June 23, 2018

Leading and Bleeding with XFree86 4.0 and KDE 2 Beta - page 4

An Installation Overview

  • May 15, 2000
  • By Scott Courtney

Having fought all the alligators, I at last was able to refocus on my original goal of draining the swamp. Specifically, this was all aimed at getting KDE 2.0 running. Okay, I got a little carried away in the preliminaries, but I had fun doing it, and I learned a lot about configuring XFree86. It was worth the time.

Building the new KDE wasn't especially hard, but it has a lot of steps. The first thing I had to do was to get the KDE snapshots, which came from ftp://ftp.kde.org/kde/snapshots/current/. As with XFree86, I did this before the mirrors had replicated the code, but you could improve your download speed and reduce the load on the KDE team's server by checking the mirrors first. I have also learned, after doing all of this manually, that someone has just released a set of RPMs for Caldera eDesktop 2.4. These can be found at ftp://ftp.kde.org/pub/kde/unstable/distribution/. I have not tried the RPMs (for one thing, I don't have eDesktop 2.4 yet) but they are another option if appropriate to your system.

You'll need to install the new QT 2.1 libraries from Trolltech first. Since I'm not using QT to develop commercial software, I downloaded the free version (licensed under the QPL) from Trolltech's Web site and installed it according to their directions (after first backing up what I had, which was 1.44). This is the step where you break compatibility with KDE 1.x, so be very careful to make a backup of QT! I untarred the new QT source under /usr/lib and thus ended up with it in /usr/lib/qt-2.1.0. Before running the build in that directory, you have to export QTDIR=/usr/lib/qt-2.1.0 or the configure will fail. Then you run ./configure -gif inside that directory, followed by the usual make step. After everything is done, you need to add the directory to /etc/ld.so.conf and then run ldconfig as root.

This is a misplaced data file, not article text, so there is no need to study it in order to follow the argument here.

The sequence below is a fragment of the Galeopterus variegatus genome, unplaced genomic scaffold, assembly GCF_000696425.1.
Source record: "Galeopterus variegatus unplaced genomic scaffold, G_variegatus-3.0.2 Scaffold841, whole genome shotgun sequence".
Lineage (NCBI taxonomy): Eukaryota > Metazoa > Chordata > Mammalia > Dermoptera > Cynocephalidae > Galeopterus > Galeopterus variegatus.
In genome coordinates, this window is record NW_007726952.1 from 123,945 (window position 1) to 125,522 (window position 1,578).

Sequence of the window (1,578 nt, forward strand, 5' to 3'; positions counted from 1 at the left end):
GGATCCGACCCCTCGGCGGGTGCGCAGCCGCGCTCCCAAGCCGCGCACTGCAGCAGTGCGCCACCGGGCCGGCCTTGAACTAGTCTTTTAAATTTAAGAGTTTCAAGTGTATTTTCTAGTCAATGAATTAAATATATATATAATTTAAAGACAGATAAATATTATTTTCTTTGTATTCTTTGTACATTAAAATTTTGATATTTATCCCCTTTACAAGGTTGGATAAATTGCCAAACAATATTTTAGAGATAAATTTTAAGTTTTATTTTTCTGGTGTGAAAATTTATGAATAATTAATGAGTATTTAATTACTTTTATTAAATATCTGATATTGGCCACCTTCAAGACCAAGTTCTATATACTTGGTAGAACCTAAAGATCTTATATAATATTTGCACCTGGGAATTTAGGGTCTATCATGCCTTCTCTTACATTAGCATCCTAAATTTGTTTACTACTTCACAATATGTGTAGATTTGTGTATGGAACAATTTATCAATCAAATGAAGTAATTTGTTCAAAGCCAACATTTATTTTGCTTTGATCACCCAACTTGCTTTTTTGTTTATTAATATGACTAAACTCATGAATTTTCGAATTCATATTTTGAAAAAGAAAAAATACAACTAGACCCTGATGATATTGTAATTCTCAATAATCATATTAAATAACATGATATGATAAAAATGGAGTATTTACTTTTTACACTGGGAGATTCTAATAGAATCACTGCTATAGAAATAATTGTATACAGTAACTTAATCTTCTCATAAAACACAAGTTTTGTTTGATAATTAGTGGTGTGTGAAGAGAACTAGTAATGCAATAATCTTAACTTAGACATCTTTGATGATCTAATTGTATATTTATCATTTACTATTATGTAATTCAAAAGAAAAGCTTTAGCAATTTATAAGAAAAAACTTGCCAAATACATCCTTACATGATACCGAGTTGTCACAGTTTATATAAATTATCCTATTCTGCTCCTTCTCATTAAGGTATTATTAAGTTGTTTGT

Next, you're ready to build KDE 2 itself. I picked /opt/kde2 as my destination directory for the install, but you can use any directory you like as long as you first export KDEDIR=xxxxx, where xxxxx is the directory of choice (no trailing slash). Don't use your KDE 1 directory.

KDE's source snapshots come with a file called compile_script, which you would think does a correct and complete build. It doesn't, or at least it never has for me. Fortunately, you can edit the script to make it work correctly. Unfortunately, it's not just a single change--you actually have to modify it several times during the process.

Start by adding "kde-qt-addon " (note trailing blank space!) at the beginning of the list of strings on the PACKAGES=.... line. You're now ready to run the script. Each time you run the script, you need to have your KDE 2 destination directory (not the file download directory) as the current working directory for your shell. If you don't do this, you will end up with an enormous mess! Run the script and pass its own directory to it as a parameter so it knows where to find the source code. For example, if you downloaded the .bz2 files to /download/newkde and you are installing to /opt/kde2, then the script command looks like this:

sh /download/newkde/compile_script /download/newkde

(Note the spaces after "sh" and after "compile_script".)

It will crunch along for anywhere from several minutes to an hour or more, depending on the speed and loading of your machine. Then, if you are as fortunate as me, it will die. When it does, look in your /opt/kde2 directory (or wherever you are installing) and see which was the last package it was working on. This can also be discerned from the "leaving directory ....." messages output at the end of the failed "make" sequence. Make that directory current, then run these two commands:

make install

This should succeed. What you've just done is to resume the original make at the point where it failed. Note that I'm assuming here that you suffer from the same errors I did--there just seems to be something wrong (memory leak or stack overflow, perhaps?) in the GNU development tools, but make is very smart about resuming a failed build.

If make install works successfully, then do a cd .. to get back to the main installation directory. This step is crucial!

Now go back and edit the compile_script again, and delete from the PACKAGES=.... line all of the packages which have been successfully built so far, including the one where you just intervened manually.

Repeat this process as many times as needed, until you have a full KDE 2 build. It took me about five hours to get through the whole thing, and I finished (finally!) at 4:30 a.m. The "kdemultimedia" package never would build for me, but it's nonessential so I finally just skipped it. There are also a couple of packages that aren't in the compile_script; I haven't gotten around to building these yet.

Most Popular LinuxPlanet Stories

We have made updates to our Privacy Policy to reflect the implementation of the General Data Protection Regulation.